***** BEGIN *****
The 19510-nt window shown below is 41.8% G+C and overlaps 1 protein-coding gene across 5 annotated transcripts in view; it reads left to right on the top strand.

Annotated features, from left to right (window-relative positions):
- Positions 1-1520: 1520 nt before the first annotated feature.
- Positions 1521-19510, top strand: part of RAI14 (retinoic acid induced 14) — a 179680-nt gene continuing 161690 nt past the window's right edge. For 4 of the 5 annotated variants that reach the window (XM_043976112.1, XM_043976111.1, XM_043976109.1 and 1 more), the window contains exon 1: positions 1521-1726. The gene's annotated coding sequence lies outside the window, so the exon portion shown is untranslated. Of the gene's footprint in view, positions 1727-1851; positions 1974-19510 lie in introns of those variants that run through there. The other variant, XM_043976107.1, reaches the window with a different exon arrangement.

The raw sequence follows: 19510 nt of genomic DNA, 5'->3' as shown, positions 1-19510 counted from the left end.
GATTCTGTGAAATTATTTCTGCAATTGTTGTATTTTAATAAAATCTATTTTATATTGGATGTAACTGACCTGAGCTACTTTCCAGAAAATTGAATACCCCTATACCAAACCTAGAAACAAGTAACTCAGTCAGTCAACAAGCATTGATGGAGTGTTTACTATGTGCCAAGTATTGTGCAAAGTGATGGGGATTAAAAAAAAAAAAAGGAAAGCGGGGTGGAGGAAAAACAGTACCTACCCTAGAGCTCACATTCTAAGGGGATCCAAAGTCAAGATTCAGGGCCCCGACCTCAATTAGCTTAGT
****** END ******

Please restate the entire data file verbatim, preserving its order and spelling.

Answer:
The 19510-nt window shown below is 41.8% G+C and overlaps 1 protein-coding gene across 5 annotated transcripts in view; it reads left to right on the top strand.

Annotated features, from left to right (window-relative positions):
- Positions 1-1520: 1520 nt before the first annotated feature.
- Positions 1521-19510, top strand: part of RAI14 (retinoic acid induced 14) — a 179680-nt gene continuing 161690 nt past the window's right edge. For 4 of the 5 annotated variants that reach the window (XM_043976112.1, XM_043976111.1, XM_043976109.1 and 1 more), the window contains exon 1: positions 1521-1726. The gene's annotated coding sequence lies outside the window, so the exon portion shown is untranslated. Of the gene's footprint in view, positions 1727-1851; positions 1974-19510 lie in introns of those variants that run through there. The other variant, XM_043976107.1, reaches the window with a different exon arrangement.

The raw sequence follows: 19510 nt of genomic DNA, 5'->3' as shown, positions 1-19510 counted from the left end.
GATTCTGTGAAATTATTTCTGCAATTGTTGTATTTTAATAAAATCTATTTTATATTGGATGTAACTGACCTGAGCTACTTTCCAGAAAATTGAATACCCCTATACCAAACCTAGAAACAAGTAACTCAGTCAGTCAACAAGCATTGATGGAGTGTTTACTATGTGCCAAGTATTGTGCAAAGTGATGGGGATTAAAAAAAAAAAAAGGAAAGCGGGGTGGAGGAAAAACAGTACCTACCCTAGAGCTCACATTCTAAGGGGATCCAAAGTCAAGATTCAGGGCCCCGACCTCAATTAGCTTAGT